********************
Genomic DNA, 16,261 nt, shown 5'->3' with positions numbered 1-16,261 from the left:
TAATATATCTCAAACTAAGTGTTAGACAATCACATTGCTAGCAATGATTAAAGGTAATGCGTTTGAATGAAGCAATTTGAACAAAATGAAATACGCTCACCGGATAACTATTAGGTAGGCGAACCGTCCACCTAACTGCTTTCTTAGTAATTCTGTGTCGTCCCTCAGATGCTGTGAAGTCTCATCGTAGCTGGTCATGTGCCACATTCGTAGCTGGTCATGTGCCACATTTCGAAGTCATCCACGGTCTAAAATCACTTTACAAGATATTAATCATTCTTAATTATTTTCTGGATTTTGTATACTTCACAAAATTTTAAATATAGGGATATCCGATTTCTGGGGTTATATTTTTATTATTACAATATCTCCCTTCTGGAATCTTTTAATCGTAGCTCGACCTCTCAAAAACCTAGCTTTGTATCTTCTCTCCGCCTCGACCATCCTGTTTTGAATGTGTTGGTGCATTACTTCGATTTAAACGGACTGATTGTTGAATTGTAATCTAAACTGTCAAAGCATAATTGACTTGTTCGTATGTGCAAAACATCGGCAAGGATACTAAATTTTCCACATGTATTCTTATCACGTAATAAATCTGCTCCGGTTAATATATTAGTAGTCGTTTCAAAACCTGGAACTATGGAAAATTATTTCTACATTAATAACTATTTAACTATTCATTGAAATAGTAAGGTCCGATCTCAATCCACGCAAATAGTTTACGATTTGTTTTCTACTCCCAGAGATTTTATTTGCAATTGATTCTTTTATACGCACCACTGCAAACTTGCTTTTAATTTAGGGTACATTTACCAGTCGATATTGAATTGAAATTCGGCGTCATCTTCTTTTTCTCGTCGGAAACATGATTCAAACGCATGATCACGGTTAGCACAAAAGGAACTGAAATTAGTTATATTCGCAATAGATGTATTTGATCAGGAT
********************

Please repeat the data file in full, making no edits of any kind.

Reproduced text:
Genomic DNA, 16,261 nt, shown 5'->3' with positions numbered 1-16,261 from the left:
TAATATATCTCAAACTAAGTGTTAGACAATCACATTGCTAGCAATGATTAAAGGTAATGCGTTTGAATGAAGCAATTTGAACAAAATGAAATACGCTCACCGGATAACTATTAGGTAGGCGAACCGTCCACCTAACTGCTTTCTTAGTAATTCTGTGTCGTCCCTCAGATGCTGTGAAGTCTCATCGTAGCTGGTCATGTGCCACATTCGTAGCTGGTCATGTGCCACATTTCGAAGTCATCCACGGTCTAAAATCACTTTACAAGATATTAATCATTCTTAATTATTTTCTGGATTTTGTATACTTCACAAAATTTTAAATATAGGGATATCCGATTTCTGGGGTTATATTTTTATTATTACAATATCTCCCTTCTGGAATCTTTTAATCGTAGCTCGACCTCTCAAAAACCTAGCTTTGTATCTTCTCTCCGCCTCGACCATCCTGTTTTGAATGTGTTGGTGCATTACTTCGATTTAAACGGACTGATTGTTGAATTGTAATCTAAACTGTCAAAGCATAATTGACTTGTTCGTATGTGCAAAACATCGGCAAGGATACTAAATTTTCCACATGTATTCTTATCACGTAATAAATCTGCTCCGGTTAATATATTAGTAGTCGTTTCAAAACCTGGAACTATGGAAAATTATTTCTACATTAATAACTATTTAACTATTCATTGAAATAGTAAGGTCCGATCTCAATCCACGCAAATAGTTTACGATTTGTTTTCTACTCCCAGAGATTTTATTTGCAATTGATTCTTTTATACGCACCACTGCAAACTTGCTTTTAATTTAGGGTACATTTACCAGTCGATATTGAATTGAAATTCGGCGTCATCTTCTTTTTCTCGTCGGAAACATGATTCAAACGCATGATCACGGTTAGCACAAAAGGAACTGAAATTAGTTATATTCGCAATAGATGTATTTGATCAGGAT